Riyas Komu’s art speaks beyond aesthetics of social and political injustice and significances. The co-founder and former curator of the Kochi-Muziris Biennale, Komu did his BA and MA in Fine Arts from JJ School of Art, Mumbai. He arrived in Mumbai in 1992, a crucial year in the history of the Indian nation.
A notebook titled I AM PLURAL is distributed amongst the delegates at the Kerala Literature Festival. The notebook is an extension of installation work by Komu, and includes content that poses questions about the current socio-political scenario in India and at the same celebrates the power of the constitution and the art inside it. In the three-part installation, titled FEAR-1, Komu has digitally scanned and printed 26 pages of the Indian Constitution. The set of the same 26 pages is reproduced as X-ray images of the original and is dark and illegible. The work FEAR -1 was a part of his last solo project Holy Shiver.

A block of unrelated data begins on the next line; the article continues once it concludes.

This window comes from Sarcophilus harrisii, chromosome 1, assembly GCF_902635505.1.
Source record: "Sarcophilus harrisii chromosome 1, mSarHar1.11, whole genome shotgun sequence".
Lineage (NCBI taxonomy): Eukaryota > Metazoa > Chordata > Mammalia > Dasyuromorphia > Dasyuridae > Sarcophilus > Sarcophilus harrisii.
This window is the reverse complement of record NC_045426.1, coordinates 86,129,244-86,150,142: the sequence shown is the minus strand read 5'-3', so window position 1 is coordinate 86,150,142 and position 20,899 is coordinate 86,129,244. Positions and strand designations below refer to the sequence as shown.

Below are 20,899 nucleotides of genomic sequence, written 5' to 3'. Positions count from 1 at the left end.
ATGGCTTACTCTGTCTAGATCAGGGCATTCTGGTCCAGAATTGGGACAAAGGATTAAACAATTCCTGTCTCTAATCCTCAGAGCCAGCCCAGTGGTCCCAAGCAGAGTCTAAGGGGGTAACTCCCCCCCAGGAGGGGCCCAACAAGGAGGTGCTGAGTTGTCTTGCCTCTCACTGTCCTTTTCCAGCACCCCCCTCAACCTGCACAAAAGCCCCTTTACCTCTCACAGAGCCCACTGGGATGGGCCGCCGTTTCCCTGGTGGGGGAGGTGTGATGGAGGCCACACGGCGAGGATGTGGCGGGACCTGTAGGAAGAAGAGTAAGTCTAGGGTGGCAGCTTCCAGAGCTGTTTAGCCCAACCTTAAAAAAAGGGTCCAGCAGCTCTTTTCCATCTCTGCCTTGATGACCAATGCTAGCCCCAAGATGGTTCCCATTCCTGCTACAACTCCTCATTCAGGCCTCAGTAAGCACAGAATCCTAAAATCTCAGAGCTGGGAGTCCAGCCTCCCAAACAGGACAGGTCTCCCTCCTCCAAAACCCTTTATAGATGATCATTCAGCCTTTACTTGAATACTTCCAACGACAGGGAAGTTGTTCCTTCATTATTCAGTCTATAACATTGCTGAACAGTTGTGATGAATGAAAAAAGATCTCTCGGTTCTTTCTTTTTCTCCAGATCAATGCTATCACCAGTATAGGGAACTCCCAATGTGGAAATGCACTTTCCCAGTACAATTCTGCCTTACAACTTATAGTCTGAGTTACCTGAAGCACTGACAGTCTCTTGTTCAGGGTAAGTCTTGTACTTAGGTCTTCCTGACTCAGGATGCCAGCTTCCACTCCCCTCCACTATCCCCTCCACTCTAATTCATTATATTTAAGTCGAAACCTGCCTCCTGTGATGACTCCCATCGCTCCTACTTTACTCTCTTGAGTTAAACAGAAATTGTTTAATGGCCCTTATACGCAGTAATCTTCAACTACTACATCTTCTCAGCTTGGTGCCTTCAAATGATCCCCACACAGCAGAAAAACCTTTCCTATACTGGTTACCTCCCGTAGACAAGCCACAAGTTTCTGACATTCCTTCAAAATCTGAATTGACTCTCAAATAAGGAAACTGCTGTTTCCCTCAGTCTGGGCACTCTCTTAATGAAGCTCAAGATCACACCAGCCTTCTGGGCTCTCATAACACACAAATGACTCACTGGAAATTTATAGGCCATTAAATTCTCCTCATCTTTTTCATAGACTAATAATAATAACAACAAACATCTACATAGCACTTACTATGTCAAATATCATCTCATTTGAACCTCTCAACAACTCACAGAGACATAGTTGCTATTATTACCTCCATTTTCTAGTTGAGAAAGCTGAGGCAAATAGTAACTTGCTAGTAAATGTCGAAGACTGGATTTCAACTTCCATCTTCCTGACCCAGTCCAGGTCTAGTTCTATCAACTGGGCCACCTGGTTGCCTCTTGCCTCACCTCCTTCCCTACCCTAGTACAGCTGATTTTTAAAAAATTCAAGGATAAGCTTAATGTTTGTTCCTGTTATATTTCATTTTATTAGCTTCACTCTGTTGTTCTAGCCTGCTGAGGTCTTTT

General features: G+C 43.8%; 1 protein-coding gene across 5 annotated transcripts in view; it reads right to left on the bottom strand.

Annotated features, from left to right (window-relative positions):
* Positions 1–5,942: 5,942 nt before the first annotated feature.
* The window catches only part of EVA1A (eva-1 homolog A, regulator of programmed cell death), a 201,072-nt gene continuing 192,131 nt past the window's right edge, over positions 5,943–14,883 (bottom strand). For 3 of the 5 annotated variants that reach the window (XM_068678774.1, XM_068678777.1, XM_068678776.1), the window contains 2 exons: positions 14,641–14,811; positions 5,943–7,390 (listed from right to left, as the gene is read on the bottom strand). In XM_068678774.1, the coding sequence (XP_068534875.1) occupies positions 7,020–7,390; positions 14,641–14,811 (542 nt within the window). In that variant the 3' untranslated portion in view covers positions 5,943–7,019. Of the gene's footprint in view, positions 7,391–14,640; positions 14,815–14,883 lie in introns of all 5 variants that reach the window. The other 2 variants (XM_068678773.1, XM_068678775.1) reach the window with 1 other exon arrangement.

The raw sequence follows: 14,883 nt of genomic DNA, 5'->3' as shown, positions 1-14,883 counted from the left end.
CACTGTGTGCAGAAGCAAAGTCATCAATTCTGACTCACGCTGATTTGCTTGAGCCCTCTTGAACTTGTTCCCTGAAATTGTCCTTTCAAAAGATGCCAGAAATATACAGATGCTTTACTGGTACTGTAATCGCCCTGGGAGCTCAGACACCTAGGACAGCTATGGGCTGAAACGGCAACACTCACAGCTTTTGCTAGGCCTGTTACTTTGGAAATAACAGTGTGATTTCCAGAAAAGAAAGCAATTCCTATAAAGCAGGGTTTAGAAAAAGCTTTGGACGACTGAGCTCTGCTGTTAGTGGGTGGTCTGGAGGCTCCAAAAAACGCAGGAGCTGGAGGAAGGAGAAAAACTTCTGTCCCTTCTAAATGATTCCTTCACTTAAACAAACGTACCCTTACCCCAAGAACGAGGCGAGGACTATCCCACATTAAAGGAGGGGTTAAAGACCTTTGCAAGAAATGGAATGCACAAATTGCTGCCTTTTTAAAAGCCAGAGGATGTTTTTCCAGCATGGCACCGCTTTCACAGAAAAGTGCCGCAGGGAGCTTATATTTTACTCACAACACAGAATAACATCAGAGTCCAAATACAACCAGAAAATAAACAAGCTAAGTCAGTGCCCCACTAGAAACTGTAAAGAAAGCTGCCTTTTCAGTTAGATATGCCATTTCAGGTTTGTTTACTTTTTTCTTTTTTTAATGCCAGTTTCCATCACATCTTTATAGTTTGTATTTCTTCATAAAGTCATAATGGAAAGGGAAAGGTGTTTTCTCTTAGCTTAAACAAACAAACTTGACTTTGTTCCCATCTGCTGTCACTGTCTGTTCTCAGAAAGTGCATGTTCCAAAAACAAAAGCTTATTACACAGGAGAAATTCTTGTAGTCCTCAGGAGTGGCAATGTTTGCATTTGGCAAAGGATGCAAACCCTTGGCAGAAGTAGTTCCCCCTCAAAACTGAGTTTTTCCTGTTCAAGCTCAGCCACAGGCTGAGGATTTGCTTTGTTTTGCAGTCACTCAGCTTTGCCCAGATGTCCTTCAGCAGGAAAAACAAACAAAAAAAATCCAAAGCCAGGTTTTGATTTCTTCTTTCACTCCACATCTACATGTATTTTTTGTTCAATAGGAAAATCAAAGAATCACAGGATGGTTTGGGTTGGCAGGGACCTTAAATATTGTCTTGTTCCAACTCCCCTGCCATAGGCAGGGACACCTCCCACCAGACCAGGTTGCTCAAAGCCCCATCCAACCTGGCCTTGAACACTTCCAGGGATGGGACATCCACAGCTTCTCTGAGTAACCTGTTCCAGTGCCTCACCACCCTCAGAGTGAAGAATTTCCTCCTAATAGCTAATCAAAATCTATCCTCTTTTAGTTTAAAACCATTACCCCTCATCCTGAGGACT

Holy Shiver is a chronicle of the interesting times we live in. The title of the exhibition is inspired by a concept discussed by Austrian zoologist and ethologist Konrad Lorenz in his work, On Aggression. Lorenz explains it as the behavioral tendency of willing to kill or be killed in defense of one’s own community, which physically manifests in a tingling sensation in the spine -- a prehuman reflex for the raising of hair on the back of an animal as a preparatory step for a fight when confronted with an enemy. It helps to understand the philosophy of “militant enthusiasm”, the zeitgeist of our times that manifests in the lynchings, the many hyper-nationalist acts, the macro-politics of violence that has injected fear and uncertainty into ordinary lives. The works included -- oil portraits, woodcuts, installations and archival prints framed in space, time and context -- are self-explanatory. These are stories inspired by experiences from the daily lives of a people and nation. These are also conversations with history. The images -- people, incidents, places -- are pauses in this narrative of pain, peace, dissent, dialogue and destruction. In between, we see Babasaheb and the Mahatma in conversation. Holy Shiver is both a recall of history and a journey in search of a Dhamma Swaraj. It is also a pointer to the histories of public action waged in defence of constitutional rights.